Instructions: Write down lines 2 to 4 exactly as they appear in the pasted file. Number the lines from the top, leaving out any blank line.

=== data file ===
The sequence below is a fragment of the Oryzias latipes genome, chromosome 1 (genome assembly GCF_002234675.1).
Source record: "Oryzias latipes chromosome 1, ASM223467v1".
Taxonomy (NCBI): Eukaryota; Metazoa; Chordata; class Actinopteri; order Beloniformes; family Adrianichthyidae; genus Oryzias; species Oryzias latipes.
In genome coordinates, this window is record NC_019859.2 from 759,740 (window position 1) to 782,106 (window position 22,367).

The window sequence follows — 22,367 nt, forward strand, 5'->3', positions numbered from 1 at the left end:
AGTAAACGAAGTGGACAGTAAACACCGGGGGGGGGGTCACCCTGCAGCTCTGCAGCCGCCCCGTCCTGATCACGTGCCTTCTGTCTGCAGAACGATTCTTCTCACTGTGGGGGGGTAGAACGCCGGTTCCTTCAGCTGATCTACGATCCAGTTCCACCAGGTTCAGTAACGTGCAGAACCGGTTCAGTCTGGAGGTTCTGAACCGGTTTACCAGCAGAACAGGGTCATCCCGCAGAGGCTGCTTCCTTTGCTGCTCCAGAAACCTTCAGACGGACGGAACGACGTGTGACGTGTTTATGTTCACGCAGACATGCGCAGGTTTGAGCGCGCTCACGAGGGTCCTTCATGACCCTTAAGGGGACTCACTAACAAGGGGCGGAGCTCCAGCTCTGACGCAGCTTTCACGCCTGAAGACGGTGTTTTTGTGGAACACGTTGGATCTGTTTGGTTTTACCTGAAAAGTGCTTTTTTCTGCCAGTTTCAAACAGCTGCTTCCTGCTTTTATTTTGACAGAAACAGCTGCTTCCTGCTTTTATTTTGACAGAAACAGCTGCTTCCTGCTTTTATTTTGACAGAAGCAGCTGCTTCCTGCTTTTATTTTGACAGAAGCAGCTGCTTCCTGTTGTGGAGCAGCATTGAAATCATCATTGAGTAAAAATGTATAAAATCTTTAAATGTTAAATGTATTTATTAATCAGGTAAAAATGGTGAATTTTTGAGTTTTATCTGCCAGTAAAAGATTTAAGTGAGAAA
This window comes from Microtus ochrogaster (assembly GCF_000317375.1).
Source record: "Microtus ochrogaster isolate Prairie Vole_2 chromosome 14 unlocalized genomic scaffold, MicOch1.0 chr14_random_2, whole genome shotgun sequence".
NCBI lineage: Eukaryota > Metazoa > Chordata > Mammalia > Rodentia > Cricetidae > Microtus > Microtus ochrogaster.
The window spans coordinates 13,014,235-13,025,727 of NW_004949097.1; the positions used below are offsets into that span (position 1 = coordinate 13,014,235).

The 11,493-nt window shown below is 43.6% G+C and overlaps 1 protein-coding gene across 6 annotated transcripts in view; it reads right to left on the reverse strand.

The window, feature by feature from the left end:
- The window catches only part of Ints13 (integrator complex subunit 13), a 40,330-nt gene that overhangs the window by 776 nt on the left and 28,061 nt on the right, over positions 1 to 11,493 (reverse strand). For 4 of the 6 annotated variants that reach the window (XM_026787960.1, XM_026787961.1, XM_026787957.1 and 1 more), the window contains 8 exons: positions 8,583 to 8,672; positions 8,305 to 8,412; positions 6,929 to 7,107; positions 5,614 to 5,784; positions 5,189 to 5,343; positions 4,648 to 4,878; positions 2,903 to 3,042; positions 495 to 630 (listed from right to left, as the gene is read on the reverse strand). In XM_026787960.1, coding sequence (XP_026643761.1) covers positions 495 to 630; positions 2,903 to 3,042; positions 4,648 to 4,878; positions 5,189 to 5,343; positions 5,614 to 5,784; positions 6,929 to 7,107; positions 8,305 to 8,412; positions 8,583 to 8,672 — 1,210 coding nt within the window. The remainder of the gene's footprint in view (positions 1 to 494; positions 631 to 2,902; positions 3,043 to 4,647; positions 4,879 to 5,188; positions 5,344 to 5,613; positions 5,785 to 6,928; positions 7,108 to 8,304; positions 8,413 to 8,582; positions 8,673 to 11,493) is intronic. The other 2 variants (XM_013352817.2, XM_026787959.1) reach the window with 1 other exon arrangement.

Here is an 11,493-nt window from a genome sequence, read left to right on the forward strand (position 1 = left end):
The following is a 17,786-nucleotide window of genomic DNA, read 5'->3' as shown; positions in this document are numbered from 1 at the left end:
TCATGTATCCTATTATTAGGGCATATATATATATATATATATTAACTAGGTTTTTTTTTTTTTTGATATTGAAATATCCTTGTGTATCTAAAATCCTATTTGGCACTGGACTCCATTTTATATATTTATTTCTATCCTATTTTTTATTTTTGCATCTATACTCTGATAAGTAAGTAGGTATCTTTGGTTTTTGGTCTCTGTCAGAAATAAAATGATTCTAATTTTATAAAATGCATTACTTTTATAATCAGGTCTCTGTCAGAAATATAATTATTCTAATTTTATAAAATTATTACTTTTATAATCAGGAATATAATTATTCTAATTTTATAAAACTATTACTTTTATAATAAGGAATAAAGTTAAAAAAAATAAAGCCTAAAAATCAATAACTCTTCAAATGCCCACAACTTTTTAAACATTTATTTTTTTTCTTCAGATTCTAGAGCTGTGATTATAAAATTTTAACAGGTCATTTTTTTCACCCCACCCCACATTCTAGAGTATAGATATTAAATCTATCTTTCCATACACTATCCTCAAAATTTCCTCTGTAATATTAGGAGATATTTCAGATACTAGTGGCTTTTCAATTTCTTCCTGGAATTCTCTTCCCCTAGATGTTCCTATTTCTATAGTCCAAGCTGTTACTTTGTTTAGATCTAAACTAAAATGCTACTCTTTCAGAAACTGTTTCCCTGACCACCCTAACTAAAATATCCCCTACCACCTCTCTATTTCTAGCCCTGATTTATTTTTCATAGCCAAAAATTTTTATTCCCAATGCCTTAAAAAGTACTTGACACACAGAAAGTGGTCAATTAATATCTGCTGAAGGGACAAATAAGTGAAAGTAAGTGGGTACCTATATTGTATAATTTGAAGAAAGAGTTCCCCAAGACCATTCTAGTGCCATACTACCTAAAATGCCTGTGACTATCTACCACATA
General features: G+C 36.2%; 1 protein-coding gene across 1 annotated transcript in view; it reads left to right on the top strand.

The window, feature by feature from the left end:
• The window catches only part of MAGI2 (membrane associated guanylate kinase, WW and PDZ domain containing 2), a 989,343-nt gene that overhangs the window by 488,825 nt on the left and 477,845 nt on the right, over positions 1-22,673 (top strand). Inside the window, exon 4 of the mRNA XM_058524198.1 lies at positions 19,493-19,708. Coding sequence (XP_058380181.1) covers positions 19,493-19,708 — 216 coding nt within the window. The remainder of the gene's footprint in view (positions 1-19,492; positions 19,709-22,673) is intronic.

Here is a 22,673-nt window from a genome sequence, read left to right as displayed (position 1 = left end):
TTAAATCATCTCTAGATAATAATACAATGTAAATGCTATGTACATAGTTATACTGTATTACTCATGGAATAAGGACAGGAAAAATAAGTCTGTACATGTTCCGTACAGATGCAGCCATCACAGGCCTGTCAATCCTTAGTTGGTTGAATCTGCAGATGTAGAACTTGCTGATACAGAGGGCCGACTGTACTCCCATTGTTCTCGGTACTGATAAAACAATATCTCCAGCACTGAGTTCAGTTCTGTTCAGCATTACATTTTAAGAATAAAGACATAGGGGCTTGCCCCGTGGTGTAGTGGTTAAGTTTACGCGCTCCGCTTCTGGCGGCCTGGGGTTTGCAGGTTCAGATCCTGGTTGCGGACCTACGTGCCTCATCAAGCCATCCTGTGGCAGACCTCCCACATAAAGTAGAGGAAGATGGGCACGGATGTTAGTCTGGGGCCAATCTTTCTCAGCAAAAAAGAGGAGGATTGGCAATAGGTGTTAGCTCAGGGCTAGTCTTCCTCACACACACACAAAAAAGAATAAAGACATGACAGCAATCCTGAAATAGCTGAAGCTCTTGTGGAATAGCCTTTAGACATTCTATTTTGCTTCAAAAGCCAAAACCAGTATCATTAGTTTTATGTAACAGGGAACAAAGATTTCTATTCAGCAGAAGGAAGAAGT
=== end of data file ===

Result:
Source record: "Oryzias latipes chromosome 1, ASM223467v1".
Taxonomy (NCBI): Eukaryota; Metazoa; Chordata; class Actinopteri; order Beloniformes; family Adrianichthyidae; genus Oryzias; species Oryzias latipes.
In genome coordinates, this window is record NC_019859.2 from 759,740 (window position 1) to 782,106 (window position 22,367).